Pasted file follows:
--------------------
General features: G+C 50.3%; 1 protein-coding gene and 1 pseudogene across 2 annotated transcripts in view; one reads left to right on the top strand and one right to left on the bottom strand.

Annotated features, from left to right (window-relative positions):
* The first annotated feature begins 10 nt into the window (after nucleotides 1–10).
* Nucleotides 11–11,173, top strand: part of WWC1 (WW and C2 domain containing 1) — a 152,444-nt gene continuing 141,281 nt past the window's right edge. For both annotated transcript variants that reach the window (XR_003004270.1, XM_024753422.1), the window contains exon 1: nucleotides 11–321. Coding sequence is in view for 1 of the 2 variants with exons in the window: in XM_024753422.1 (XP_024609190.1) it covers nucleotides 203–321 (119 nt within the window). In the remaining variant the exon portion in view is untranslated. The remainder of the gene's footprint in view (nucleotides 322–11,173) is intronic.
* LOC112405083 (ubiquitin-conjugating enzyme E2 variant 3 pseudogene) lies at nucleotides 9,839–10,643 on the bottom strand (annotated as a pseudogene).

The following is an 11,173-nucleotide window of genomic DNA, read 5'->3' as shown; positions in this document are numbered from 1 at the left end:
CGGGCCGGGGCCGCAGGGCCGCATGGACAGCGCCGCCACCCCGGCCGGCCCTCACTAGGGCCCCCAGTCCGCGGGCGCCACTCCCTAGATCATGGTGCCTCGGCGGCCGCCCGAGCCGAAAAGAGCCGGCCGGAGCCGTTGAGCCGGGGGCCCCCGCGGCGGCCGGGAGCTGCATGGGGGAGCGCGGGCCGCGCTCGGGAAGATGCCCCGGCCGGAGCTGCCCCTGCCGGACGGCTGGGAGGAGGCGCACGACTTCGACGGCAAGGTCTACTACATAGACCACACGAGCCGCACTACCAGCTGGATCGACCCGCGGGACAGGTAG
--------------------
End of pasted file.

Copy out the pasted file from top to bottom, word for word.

General features: G+C 50.3%; 1 protein-coding gene and 1 pseudogene across 2 annotated transcripts in view; one reads left to right on the top strand and one right to left on the bottom strand.

Annotated features, from left to right (window-relative positions):
* The first annotated feature begins 10 nt into the window (after nucleotides 1–10).
* Nucleotides 11–11,173, top strand: part of WWC1 (WW and C2 domain containing 1) — a 152,444-nt gene continuing 141,281 nt past the window's right edge. For both annotated transcript variants that reach the window (XR_003004270.1, XM_024753422.1), the window contains exon 1: nucleotides 11–321. Coding sequence is in view for 1 of the 2 variants with exons in the window: in XM_024753422.1 (XP_024609190.1) it covers nucleotides 203–321 (119 nt within the window). In the remaining variant the exon portion in view is untranslated. The remainder of the gene's footprint in view (nucleotides 322–11,173) is intronic.
* LOC112405083 (ubiquitin-conjugating enzyme E2 variant 3 pseudogene) lies at nucleotides 9,839–10,643 on the bottom strand (annotated as a pseudogene).

The following is an 11,173-nucleotide window of genomic DNA, read 5'->3' as shown; positions in this document are numbered from 1 at the left end:
CGGGCCGGGGCCGCAGGGCCGCATGGACAGCGCCGCCACCCCGGCCGGCCCTCACTAGGGCCCCCAGTCCGCGGGCGCCACTCCCTAGATCATGGTGCCTCGGCGGCCGCCCGAGCCGAAAAGAGCCGGCCGGAGCCGTTGAGCCGGGGGCCCCCGCGGCGGCCGGGAGCTGCATGGGGGAGCGCGGGCCGCGCTCGGGAAGATGCCCCGGCCGGAGCTGCCCCTGCCGGACGGCTGGGAGGAGGCGCACGACTTCGACGGCAAGGTCTACTACATAGACCACACGAGCCGCACTACCAGCTGGATCGACCCGCGGGACAGGTAG